Dewey then talks about shop-courses, and courses in sewing and weaving. Why such courses? “It keeps them alert and active, instead of passive and receptive; it makes them more useful, more capable, and hence more inclined to be helpful at home; it prepares them to some extent for the practical duties of later life.” (pp. 26-27)
What a delight to walk into a class and see boys as well as girls sewing!—says Dewey. Working with real materials! Through this work “the child can trace and follow the progress of mankind in history, getting an insight also into the materials used and the mechanical principles involved.” (p. 34) Naïveté—with gilded edges.
Almost forty years later, Dewey retained his naïveté and his dogmatic optimism, but by this time his position had become more abstract and generalized, as epitomized by the following statement he made in his Kappa Delta Ki lectures:
I take it that the fundamental unity of the new philosophy [of progressive education] is found in the idea that there is an intimate and necessary relation between the processes of actual experience and education. If this be true, then a positive and constructive development of its own basic idea depends upon having a correct idea of experience. [p. 20]
Education [is] of, by, and for experience. No one of these words, of, by, and for, names anything which is self-evident. Each of them is a challenge to discover and put into operation a principle of order and organization which follows from understanding what educative experience signifies. [p. 29—Experience and Education, 1938]
But “educative experience” is something which we, as citizens, philosophers, educators, psychologists, sociologists, policemen, and politicians, are trying to learn something about. In terms of this endeavor, re-reading Dewey (as per Hawkins’s request), might accomplish three things:
Direct us to become morally and professionally involved in problems of education. But it is highly unlikely that we need a moral imperative from Dewey to persuade us to engage in educational problems if we were not already so inclined.
Provide us with insights concerning child development and growth instincts. But with the amount of substantial work that has been done in developmental psychology, there is no excuse for anyone to rely on Dewey’s sparse insights concerning child development.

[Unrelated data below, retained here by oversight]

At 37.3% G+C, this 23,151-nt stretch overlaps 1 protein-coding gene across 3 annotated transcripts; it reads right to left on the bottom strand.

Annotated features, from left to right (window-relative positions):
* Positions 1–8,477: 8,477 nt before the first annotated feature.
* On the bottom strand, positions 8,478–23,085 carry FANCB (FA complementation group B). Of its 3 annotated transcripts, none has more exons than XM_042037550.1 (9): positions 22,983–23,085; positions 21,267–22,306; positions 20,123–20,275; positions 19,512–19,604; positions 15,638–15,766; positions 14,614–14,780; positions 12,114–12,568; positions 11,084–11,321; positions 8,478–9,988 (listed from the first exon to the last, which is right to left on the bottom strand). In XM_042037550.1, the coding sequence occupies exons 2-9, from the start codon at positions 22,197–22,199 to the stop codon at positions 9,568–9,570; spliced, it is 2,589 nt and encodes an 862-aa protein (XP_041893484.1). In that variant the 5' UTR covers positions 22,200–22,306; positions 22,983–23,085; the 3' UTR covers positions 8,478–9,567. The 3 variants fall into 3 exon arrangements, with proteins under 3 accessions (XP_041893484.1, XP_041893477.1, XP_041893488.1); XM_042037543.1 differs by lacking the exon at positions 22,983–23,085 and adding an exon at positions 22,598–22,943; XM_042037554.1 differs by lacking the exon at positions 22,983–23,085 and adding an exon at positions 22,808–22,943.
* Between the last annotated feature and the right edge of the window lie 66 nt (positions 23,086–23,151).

Provide us with a method for grappling with educational problems. But Dewey’s method was one derived from industrial problems as applied to social problems, a dubious method operating today in behavioristic psychology and which, like Dewey, promises much and provides little of sustained worth. (Cf. Noam Chomsky’s well-known review of B. F. Skinner’s Verbal Behavior for a devastating analysis of behavioristic method; this review is reprinted in Readings in the Psychology of Language, edited by Jakobovits and Miron. In relation to Skinner himself, Dewey and Arthur Bentley showed a real appreciation for Skinner’s “devastating criticism” of “definition in operational analysis.” Cf. John Dewey and Arthur F. Bentley; A Philosophical Correspondence. 1932-1951. p. 490, p. 565.)
Dewey, as we all know, was hung up on method. Indeed, as R. B. Perry wrote (in The Thought and Character of William James), “Dewey’s preoccupation with method amounts in effect to a naturalistic panlogism, in which content is method.” (p. 515, Volume II). What makes this indictment particularly damning is that Dewey did not see himself as a specialist in method. He was “practical” in his interests—he was concerned with method primarily in so far as it would help him and others to solve real problems. In spite of this practical intent, he did not practice what he preached, that is, he did not see that his espoused methods were not self-justifying and needed to be tested against the problems they were designd to solve. If he had, he might have overcome his easy dogmatism and naïveté concerning those problems, his solutions, and his methods. The last thing we need today in dealing with educational problems is some more dogmatism and naïveté.
I think Mr. Rohrberg is right in supposing that he does not have much to learn from Dewey. In warning us of Dewey’s besetting sins of naïveté, dogmatism, preoccupation with method (and approval of Skinner about anything at all), he does us a service. Indeed this almost implies some agreement, after all, with my recommendation that Dewey be widely reread. For surely neither of us, as well-meaning critics, would wish to spend much time telling people why they should continue to ignore a once-influential philosopher. Suitably advised by the two of us, may many readers go forth to library and bookshop! As I indicated my list starts with Art and Experience and Experience and Nature. They don’t talk about schools. But they do talk about human nature and human experience, and such talk may just have something to do with education. Finally the readers who think they have learned from Dewey might go on to Experience and Education. It is thin in comparison with the other two, but they would provide some context to put it in.